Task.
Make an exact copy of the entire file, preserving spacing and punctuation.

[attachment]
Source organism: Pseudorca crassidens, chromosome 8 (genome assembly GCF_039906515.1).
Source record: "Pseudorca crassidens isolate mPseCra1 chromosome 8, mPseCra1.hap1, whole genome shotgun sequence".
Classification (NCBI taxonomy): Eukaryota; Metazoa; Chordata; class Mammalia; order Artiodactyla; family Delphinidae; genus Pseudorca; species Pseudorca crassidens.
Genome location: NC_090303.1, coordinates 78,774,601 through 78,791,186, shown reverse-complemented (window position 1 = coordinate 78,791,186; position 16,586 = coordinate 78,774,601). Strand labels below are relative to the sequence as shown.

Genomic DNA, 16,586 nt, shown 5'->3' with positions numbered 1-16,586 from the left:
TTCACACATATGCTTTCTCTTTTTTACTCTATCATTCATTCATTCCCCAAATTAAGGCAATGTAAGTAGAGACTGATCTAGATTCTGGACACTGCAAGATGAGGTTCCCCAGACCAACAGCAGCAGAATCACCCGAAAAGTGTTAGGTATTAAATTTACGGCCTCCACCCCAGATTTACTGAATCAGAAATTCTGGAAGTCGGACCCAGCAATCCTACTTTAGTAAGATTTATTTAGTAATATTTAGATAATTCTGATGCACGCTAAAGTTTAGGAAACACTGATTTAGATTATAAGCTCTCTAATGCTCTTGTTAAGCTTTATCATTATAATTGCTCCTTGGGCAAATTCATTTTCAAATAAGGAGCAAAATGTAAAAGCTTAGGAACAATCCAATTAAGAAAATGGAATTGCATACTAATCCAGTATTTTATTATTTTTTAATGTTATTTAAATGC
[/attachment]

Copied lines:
Source organism: Pseudorca crassidens, chromosome 8 (genome assembly GCF_039906515.1).
Source record: "Pseudorca crassidens isolate mPseCra1 chromosome 8, mPseCra1.hap1, whole genome shotgun sequence".
Classification (NCBI taxonomy): Eukaryota; Metazoa; Chordata; class Mammalia; order Artiodactyla; family Delphinidae; genus Pseudorca; species Pseudorca crassidens.
Genome location: NC_090303.1, coordinates 78,774,601 through 78,791,186, shown reverse-complemented (window position 1 = coordinate 78,791,186; position 16,586 = coordinate 78,774,601). Strand labels below are relative to the sequence as shown.

Genomic DNA, 16,586 nt, shown 5'->3' with positions numbered 1-16,586 from the left:
TTCACACATATGCTTTCTCTTTTTTACTCTATCATTCATTCATTCCCCAAATTAAGGCAATGTAAGTAGAGACTGATCTAGATTCTGGACACTGCAAGATGAGGTTCCCCAGACCAACAGCAGCAGAATCACCCGAAAAGTGTTAGGTATTAAATTTACGGCCTCCACCCCAGATTTACTGAATCAGAAATTCTGGAAGTCGGACCCAGCAATCCTACTTTAGTAAGATTTATTTAGTAATATTTAGATAATTCTGATGCACGCTAAAGTTTAGGAAACACTGATTTAGATTATAAGCTCTCTAATGCTCTTGTTAAGCTTTATCATTATAATTGCTCCTTGGGCAAATTCATTTTCAAATAAGGAGCAAAATGTAAAAGCTTAGGAACAATCCAATTAAGAAAATGGAATTGCATACTAATCCAGTATTTTATTATTTTTTAATGTTATTTAAATGC